FOR IMMEDIATE RELEASE:
Wednesday, July 16, 2003
Peace Corps Forms Partnership with The Centers for Disease Control and Prevention
WASHINGTON, D.C., July 16, 2003 – Today, the Peace Corps and the Centers for Disease Control and Prevention (CDC) signed a Memorandum of Understanding (MOU) during a ceremony held at the Paul D. Coverdell Peace Corps Headquarters.
“While the Peace Corps and the CDC have a long and valued history of collaboration, today’s event is a milestone for both organizations. Together, our two agencies have been successful in providing mutual benefits for Peace Corps volunteers, the public health community, and the international health community, particularly during the last two decades,” said Peace Corps Director Gaddi H. Vasquez.
Working together, the Peace Corps and the CDC will continue to face global health challenges. Specific areas of possible collaboration include work in: vaccine-preventable diseases, maternal child health, infectious diseases, chronic diseases, nutrition, reproductive health, emerging health issues, tobacco use prevention and control, injuries, occupational health, environmental health, health promotion and disease prevention, and health of displaced populations.
“This is more than a partnership - this represents a true synergy where we are taking the best of two agencies and blending them together in-country, as well as on the policy level in Washington. Each party cannot do alone what they together accomplish," stated Dr. Gerberding, Director of the CDC.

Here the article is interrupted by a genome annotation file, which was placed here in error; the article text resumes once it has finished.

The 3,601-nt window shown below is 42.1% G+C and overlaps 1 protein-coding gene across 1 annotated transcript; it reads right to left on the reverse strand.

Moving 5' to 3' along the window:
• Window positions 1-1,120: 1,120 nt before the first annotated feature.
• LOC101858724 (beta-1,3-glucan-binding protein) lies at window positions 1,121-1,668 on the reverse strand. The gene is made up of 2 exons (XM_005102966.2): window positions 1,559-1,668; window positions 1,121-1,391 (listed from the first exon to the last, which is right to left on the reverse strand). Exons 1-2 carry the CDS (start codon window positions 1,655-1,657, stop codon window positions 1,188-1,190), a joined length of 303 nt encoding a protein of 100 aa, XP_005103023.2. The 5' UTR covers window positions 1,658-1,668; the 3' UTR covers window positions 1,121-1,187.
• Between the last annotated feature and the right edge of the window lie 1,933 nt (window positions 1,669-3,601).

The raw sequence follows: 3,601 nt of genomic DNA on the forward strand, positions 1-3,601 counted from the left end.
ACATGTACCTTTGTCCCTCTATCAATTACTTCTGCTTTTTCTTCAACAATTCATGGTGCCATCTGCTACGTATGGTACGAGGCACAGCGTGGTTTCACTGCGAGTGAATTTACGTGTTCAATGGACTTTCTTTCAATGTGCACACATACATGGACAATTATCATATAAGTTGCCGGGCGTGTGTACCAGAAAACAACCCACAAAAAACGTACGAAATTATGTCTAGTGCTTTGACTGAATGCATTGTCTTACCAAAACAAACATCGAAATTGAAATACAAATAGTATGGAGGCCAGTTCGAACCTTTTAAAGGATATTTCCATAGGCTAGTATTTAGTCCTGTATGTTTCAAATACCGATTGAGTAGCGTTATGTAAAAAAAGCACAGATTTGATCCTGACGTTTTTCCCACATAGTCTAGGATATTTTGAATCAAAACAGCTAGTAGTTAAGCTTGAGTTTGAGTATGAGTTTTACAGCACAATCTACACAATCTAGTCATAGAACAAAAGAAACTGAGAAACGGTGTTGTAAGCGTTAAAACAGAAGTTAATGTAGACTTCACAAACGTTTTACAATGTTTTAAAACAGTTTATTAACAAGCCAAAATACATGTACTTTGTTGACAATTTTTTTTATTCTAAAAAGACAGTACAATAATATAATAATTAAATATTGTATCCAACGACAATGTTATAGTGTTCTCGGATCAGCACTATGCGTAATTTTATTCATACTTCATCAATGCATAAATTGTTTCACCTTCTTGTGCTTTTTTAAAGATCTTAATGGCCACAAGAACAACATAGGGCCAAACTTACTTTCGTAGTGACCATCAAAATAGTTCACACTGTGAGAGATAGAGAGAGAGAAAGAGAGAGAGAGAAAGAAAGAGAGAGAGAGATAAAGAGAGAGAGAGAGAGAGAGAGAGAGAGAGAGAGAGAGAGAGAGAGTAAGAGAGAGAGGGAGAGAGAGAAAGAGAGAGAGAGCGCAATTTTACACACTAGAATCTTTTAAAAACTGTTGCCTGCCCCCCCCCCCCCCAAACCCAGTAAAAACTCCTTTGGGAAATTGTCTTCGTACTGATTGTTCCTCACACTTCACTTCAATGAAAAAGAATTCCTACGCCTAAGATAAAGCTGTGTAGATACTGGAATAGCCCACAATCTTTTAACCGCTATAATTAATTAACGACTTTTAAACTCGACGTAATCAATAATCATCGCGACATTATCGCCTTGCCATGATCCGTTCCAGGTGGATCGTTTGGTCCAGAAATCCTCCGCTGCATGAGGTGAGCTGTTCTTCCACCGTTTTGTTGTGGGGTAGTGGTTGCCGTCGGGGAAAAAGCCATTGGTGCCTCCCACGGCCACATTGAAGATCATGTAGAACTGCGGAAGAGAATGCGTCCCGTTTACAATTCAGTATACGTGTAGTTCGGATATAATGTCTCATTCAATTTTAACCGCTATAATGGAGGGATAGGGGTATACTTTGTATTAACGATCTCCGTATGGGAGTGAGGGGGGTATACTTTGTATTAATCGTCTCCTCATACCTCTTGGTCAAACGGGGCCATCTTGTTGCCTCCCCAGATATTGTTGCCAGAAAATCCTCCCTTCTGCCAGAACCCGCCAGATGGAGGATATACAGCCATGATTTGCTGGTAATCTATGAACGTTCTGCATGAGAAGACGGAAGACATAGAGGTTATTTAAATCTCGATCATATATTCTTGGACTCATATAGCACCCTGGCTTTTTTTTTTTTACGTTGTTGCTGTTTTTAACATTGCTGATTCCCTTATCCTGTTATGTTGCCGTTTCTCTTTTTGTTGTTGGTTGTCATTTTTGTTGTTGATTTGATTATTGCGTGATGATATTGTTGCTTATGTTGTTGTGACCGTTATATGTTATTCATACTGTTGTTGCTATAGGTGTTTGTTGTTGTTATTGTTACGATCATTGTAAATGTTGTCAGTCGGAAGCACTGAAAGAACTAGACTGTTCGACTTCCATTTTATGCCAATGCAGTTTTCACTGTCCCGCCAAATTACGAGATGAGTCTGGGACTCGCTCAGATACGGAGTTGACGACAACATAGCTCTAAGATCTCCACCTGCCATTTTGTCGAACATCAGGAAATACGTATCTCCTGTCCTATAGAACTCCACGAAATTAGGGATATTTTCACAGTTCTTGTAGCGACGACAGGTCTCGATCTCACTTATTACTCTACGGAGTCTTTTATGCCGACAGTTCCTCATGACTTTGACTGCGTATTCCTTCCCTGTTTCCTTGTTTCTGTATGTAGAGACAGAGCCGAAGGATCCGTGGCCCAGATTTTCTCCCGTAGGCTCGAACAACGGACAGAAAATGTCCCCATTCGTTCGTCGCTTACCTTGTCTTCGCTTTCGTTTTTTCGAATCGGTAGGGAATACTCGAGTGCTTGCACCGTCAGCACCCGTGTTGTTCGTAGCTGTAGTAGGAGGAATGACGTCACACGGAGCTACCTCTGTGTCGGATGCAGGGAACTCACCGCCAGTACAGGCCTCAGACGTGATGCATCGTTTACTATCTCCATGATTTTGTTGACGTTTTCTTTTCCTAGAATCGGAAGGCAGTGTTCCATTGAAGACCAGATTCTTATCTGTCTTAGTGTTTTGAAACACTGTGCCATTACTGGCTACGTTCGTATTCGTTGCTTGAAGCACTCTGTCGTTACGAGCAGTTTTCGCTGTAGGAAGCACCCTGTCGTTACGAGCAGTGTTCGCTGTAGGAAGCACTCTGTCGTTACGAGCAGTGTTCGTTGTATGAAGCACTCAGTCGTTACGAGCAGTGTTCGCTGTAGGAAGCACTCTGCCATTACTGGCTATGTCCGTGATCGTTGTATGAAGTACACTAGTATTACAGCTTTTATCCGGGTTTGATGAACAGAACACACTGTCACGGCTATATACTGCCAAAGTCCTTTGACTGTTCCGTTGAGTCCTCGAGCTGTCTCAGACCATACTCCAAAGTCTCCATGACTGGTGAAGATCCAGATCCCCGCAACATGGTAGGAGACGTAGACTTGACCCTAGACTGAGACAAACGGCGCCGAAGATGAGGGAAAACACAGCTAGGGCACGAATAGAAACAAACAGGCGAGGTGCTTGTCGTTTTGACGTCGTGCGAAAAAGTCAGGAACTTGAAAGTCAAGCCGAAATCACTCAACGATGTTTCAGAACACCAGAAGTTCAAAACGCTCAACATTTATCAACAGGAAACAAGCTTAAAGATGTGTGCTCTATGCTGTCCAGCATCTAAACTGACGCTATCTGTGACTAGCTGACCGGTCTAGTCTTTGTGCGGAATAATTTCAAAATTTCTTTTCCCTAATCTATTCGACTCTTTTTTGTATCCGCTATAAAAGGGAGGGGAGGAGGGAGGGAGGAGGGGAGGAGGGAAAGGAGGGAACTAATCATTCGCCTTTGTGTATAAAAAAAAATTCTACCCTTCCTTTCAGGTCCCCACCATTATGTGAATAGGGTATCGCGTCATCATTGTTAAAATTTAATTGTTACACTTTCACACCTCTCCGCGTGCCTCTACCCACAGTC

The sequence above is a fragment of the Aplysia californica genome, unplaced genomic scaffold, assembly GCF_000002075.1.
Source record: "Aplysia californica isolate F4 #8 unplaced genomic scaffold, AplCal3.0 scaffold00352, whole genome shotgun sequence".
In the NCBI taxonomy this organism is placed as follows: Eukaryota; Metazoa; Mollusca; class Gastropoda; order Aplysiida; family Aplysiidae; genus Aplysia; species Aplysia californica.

The CDC serves as the national focus for developing and applying disease prevention and control, environmental health, and health promotion and health education activities designed to improve the health of the people of the United States. The CDC is responsible for controlling the introduction and spread of infectious diseases, and provides consultation and assistance to other nations and international agencies to assist in improving their disease prevention and control, environmental health, and health promotion activities.
Since 1961, more than 168,000 volunteers have served in the Peace Corps working in such diverse fields as education, health and HIV/AIDS education and awareness, information technology, business development, the environment, and agriculture. Peace Corps volunteers must be U.S. citizens and at least 18 years of age. Peace Corps service is a two-year commitment.
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